Inside every tooth is the most inner layer, called the pulp, which contains the tooth’s nerves, blood vessels, connective tissues, and other cells. The pulp chamber is soft and sensitive and can become infected if the outer layers of the teeth — the enamel and dentin — are damaged.
A pulpectomy is a dental procedure that dentists use to remove the pulp from the crown and roots of a patient’s tooth. In many cases of severe decay, trauma, or infection, a pulpectomy is necessary to save a tooth.
During a pulpectomy, the dentist will remove the entire pulp tissue so they can clean the crown and roots of the tooth and then fill it with a therapeutic filling material.
Pulpectomies are sometimes referred to as “baby root canals” in pediatric dentistry because dentists often perform them on children to treat infected primary teeth. A general dentist may do a pulpectomy on a child to save a baby tooth that reserves space for a permanent tooth. Otherwise, premature loss of baby teeth can lead to problems with chewing, speech development, and shifting teeth.
A partial pulpectomy refers to a procedure in which the dentist only removes the damaged portion of the tooth’s pulp or all of the pulp in the upper chamber of the tooth. They do not touch the roots of the tooth.
A pulpectomy removes all of the pulp — from the crown to the roots — and cleans, disinfects, and fills the tooth. Pulpectomies can treat both primary and permanent teeth with dead or infected pulp and abscesses.
A pulpotomy, on the other hand, removes only the coronal pulp. Pulpotomies can only be completed on teeth that are still alive (they experience sensations, have vascular flow, and respond to changing temperatures). For a pulpotomy to be successful, there must be no abscesses. While they are usually done in baby teeth with pulp damage, they can also be done on adult teeth that are severely damaged or that have cavities that reach the pulp.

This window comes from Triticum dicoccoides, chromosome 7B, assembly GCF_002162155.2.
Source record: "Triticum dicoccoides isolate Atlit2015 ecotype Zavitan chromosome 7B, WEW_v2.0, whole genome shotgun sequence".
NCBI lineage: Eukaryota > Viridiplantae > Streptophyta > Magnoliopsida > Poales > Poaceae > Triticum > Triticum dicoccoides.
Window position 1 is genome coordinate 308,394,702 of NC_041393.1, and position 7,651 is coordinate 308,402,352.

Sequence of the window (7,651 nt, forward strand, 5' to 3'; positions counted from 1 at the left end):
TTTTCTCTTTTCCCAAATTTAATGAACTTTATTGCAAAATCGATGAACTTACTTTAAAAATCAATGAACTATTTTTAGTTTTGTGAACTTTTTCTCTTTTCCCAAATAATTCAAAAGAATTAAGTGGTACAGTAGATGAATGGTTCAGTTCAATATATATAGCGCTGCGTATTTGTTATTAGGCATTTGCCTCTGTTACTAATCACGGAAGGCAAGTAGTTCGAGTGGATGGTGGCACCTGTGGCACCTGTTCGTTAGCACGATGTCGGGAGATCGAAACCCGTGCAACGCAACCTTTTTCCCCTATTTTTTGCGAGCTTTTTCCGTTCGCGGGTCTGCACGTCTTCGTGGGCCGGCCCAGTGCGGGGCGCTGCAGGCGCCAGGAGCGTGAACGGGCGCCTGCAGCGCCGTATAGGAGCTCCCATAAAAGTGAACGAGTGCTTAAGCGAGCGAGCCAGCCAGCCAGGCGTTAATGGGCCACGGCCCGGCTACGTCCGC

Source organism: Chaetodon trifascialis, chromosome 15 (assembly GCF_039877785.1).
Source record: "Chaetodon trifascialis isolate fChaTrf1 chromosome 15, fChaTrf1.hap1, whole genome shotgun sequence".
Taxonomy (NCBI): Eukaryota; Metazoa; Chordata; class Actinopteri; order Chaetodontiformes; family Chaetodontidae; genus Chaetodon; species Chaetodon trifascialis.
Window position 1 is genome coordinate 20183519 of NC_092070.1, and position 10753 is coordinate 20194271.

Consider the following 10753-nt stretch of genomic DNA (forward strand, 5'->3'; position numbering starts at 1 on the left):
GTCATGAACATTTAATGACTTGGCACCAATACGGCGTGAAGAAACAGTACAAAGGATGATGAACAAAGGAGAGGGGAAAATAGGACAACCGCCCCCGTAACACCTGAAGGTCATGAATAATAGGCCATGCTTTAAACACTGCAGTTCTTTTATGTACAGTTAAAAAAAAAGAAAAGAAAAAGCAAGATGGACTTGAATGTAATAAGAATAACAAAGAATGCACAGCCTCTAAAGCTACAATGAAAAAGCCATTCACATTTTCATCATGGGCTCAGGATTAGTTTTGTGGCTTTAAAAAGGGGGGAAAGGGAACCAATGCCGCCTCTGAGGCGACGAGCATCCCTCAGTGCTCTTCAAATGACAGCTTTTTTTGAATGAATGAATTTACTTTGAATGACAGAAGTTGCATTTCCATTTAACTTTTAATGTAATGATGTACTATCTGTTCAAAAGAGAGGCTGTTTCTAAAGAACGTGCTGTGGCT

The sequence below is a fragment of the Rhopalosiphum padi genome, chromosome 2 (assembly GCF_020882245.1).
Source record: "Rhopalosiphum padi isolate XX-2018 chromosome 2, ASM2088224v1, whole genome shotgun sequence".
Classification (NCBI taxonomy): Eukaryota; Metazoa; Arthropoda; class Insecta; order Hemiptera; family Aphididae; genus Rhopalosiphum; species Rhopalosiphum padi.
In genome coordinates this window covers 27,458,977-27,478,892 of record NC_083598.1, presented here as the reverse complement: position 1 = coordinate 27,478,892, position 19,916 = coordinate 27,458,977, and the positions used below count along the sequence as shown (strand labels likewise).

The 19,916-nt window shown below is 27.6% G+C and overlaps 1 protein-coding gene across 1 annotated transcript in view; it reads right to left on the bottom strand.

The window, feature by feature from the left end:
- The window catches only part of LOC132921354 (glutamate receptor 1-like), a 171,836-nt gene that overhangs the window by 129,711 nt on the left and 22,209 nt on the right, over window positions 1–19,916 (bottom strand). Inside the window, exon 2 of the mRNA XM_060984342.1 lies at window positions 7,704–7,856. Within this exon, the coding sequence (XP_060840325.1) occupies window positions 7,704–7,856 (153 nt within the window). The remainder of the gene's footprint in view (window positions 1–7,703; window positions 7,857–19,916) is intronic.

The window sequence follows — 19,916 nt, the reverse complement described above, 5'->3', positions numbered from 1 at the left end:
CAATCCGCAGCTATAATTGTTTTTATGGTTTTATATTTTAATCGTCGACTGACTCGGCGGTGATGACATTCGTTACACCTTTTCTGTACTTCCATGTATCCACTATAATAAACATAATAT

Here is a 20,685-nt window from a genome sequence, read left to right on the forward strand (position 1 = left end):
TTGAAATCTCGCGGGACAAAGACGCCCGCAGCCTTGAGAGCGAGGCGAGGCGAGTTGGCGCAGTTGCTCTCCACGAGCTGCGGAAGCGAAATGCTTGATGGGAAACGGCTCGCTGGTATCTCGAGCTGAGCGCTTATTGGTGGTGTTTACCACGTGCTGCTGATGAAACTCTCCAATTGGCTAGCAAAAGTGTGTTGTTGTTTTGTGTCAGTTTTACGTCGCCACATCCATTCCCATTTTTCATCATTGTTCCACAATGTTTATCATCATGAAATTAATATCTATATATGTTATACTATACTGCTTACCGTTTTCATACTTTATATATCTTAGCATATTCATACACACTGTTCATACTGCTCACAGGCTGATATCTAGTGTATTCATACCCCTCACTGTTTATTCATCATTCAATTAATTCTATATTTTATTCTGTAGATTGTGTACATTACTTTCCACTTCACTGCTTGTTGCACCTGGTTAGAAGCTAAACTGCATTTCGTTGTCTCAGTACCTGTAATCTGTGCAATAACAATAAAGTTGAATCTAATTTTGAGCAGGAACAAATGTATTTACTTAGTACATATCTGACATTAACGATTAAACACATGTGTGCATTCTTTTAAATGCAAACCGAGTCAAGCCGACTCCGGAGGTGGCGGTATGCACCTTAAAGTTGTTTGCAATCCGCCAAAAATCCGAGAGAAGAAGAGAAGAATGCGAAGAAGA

A root canal treatment is a bit more extensive. A root canal involves the same steps as a pulpectomy, but the tooth gets completely disinfected, the roots get sealed with a medicated filling, and then the tooth gets a permanent filling or crown to prevent bacteria from entering the canal. A pulpectomy is the first step of a root canal, but is usually used for quick pain relief, while a root canal is a more permanent dental treatment.
During a pulpectomy, a dentist may follow these steps:
It may take some time for the numbing effects of any local to wear off and you may experience some sensitivity around the treated tooth for a few days. You can expect to get back to chewing, eating, and talking normally immediately after a pulpectomy. For pain relief, you can take an over-the-counter medication and apply ice to the affected site.
However, if your tooth was severely infected, you may be given an antibiotic prescription to follow after the pulpectomy. You may need a followup appointment if you had a bad infection, as well.
Practice good dental care by brushing your teeth, flossing, and avoiding chewing on foods like hard candies that could crack your teeth.
Like every dental treatment, the cost of a pulpectomy will vary depending on a multitude of factors:
Generally speaking, a pulpectomy will cost about $80 to $300 without insurance.
Most of the time, a pulpotomy will only take under an hour. In some complicated cases, however, the procedure may take longer.
While a pulpectomy may be painful for some patients, local anesthesia can numb the area so that you should not feel pain. Your dentist may also prescribe you pain medication and antibiotics to use after the procedure if your tooth was severely infected.
If you need to have a pulpectomy, it’s best not to avoid getting it done. Neglecting dental treatment will only result in more dental problems and a potential loss of tooth.
You can try to prevent the need for a pulpectomy by practicing good oral hygiene. Brush your teeth, floss, and use mouthwash to keep your teeth and gum line healthier.
Yes, a pulpotomy can be done in permanent teeth. However, these procedures are usually done to save a child’s tooth.
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